In this post I am particularly interested to engage those readers of ATF who are still not convinced that Libertarianism is the unwitting ally of tyranny. That's the title of a post I wrote in April, and it's been a theme I've pursued also here. The point is not that people like Norquist who profess to be Libertarians want or endorse tyranny--they want just the opposite--but that tyranny is the unintended consequence of their philosophy or attitude or whatever you want to call it. This is also, I believe, the point that Alan Wolfe is making. The Andrew Sullivan quote succinctly summarizes his having been forced to recognize that the embodiment of his ideals at the beginning was a sham, and that he was conned. I respect his honesty, but he still doesn't seem to understand that the Bush fiasco is the unintended consequence of his idealistic conservatism. My point, and Wolfe's, is that any conservative leader, even if he were the perfect embodiment of the conservative philosopher king, would fare no better than Bush.
I'm trying to make plausible something that I know for Libertarians is counterintuitive and hard to accept. I don't expect you to be persuaded; my only hope is that you play with these ideas as a possibility, and see if after awhile it connects the dots for you more effectively than the mental scheme that works for you now.
Before developing my reasons for why Libertarianism is a problem, let me identify the parts of Libertarianism where I share common ground. I am with Libertarians insofar as they think a society has lost its way when it becomes a top-down rather than a bottom-up process. I think that the quasi-anarchism of principled Libertarians (as opposed to those who just use it as an intellectual justification for their avarice) is rooted in a basic desire to have a bottom up society, where the freedom of individuals and local communities are free to pursue their interests with minimal interference from clumsy, unresponsive governmental bureaucracies.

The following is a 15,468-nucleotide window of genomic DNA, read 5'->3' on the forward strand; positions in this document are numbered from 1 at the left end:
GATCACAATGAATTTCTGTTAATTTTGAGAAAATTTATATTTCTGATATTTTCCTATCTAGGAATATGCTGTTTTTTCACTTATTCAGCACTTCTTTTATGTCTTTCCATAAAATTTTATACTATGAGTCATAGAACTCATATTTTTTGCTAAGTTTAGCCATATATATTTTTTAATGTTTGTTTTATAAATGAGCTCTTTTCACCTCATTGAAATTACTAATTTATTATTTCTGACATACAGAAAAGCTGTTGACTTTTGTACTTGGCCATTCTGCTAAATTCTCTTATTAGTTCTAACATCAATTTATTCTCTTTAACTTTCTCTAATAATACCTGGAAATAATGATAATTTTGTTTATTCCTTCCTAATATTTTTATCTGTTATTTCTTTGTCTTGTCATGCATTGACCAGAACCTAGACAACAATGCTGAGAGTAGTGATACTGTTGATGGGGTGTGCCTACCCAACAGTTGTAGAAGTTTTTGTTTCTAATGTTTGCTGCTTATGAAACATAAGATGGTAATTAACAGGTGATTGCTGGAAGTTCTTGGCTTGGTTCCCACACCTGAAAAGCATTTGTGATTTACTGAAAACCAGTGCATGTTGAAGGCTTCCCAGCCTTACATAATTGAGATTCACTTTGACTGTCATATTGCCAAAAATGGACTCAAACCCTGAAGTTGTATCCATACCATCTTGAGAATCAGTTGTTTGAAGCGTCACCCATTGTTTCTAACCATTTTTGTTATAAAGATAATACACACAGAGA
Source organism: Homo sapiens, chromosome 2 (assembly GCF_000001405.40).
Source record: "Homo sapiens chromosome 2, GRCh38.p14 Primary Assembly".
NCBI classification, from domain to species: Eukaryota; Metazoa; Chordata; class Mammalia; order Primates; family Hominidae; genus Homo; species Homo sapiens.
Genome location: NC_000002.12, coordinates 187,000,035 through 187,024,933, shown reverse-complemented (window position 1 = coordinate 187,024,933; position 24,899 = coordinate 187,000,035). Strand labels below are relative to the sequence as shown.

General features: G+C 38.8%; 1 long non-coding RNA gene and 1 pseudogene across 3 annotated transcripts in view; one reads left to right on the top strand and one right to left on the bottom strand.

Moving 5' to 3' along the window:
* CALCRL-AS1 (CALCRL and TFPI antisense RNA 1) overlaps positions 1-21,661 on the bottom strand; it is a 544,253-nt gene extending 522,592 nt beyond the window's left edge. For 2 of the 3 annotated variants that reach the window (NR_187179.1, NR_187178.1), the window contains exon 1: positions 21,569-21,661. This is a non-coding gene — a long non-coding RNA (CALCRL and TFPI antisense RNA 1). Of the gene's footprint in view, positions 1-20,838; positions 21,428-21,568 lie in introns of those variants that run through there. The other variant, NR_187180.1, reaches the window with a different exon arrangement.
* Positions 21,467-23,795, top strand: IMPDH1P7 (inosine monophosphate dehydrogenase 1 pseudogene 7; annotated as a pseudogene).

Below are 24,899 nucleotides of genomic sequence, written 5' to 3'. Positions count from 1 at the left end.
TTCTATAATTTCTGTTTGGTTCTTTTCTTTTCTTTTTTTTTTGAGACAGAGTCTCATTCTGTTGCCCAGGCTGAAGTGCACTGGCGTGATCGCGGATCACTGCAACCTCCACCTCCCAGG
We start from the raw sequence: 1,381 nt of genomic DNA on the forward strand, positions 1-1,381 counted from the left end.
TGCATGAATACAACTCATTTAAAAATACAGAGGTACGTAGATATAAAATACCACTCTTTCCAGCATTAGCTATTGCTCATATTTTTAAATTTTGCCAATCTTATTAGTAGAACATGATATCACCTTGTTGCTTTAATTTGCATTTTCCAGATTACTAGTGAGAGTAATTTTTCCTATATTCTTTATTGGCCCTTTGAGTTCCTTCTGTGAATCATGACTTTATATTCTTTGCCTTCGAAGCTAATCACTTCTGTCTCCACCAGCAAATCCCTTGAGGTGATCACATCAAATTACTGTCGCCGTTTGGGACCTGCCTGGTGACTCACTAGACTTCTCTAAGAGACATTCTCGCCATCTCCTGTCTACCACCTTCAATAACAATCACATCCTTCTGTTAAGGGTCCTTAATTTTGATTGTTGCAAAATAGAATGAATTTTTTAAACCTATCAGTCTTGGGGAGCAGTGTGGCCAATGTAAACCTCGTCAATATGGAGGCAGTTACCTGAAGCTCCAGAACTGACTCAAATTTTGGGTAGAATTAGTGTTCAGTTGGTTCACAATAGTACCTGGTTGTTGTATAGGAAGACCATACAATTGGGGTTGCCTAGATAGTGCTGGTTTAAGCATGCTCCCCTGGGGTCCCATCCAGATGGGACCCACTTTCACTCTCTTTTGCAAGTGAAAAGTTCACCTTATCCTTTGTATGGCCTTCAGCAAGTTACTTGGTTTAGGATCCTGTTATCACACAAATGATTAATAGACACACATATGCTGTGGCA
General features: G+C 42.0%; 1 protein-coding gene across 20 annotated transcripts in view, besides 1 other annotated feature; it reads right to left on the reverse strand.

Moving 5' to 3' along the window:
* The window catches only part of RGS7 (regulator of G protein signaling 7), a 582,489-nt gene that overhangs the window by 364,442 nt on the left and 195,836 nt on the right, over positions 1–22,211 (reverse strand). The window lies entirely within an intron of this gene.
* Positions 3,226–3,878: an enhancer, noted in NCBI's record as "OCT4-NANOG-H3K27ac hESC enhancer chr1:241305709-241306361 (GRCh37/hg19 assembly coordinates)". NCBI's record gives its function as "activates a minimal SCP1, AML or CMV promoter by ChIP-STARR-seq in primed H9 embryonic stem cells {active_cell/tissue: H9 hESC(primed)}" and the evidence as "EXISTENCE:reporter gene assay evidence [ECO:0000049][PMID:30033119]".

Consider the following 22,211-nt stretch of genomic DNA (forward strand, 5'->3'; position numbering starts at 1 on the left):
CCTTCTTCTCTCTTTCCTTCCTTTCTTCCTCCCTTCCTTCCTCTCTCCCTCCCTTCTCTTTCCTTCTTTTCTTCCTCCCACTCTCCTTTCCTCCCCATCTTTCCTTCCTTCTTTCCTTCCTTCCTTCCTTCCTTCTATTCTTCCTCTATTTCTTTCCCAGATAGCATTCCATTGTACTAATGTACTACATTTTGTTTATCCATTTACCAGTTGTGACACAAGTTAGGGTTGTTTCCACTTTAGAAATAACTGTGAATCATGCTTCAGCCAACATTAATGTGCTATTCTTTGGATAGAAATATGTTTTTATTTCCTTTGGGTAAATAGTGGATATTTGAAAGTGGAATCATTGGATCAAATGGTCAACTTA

I'd be fine with a form of
government in which the higher the level, the more passive it would be,
like the supreme court, waiting only to deal with those political
issues that couldn't be solved at the lower levels. I understand
people's problem with an activist court, and I understand people's
problems with an activist government, especially when the government
seems to have an agenda that seems more determined by bureaucratic
processes than in serving people's real needs. Some of that's
inevitable, but I understand where people are coming from in their
concerns about government's over-reaching. And generally speaking, the
more that can be initiated and developed locally the better. So I support that as a basic principle. Bottom-up, good. Top-down, bad.
But large, complex societies develop large, complex problems that too often cannot be dealt with exclusively on the local level. And in the world we live in the real threat of tyranny comes not from the political sector, but from the economic. For me the fundamental flaw in Libertarian thinking is its failure to recognize this. Tyranny derives from the abuse of power, and so it follows that the greatest threat to freedom comes from those who have the greatest concentrations of power. Look around you. Does that power lie in the hands of Liberal congressmen and professors? Of course not. It lies with those factions within American society which have enormous economic power. And the greatest threat to American democracy lies not in the power of big government if it serves the will of the broad electorate, but in the power of big government if it serves the will of those with enormous economic power.
Conservative idealists like Grover Norquist, Andrew Sullivan, and Matthew Continetti can complain all they want about how the conservative politicians they supported betrayed their conservative ideals. But their very advocacy of the small government, leave-me-alone Libertarianism promotes precisely the abuses that they condemn. Their celebration of the Ayn Randian heroic industrialist and their advocacy of economic freedom, deregulation, and privatization which seem the very embodiments of the American idea, at the same time lead to its destruction.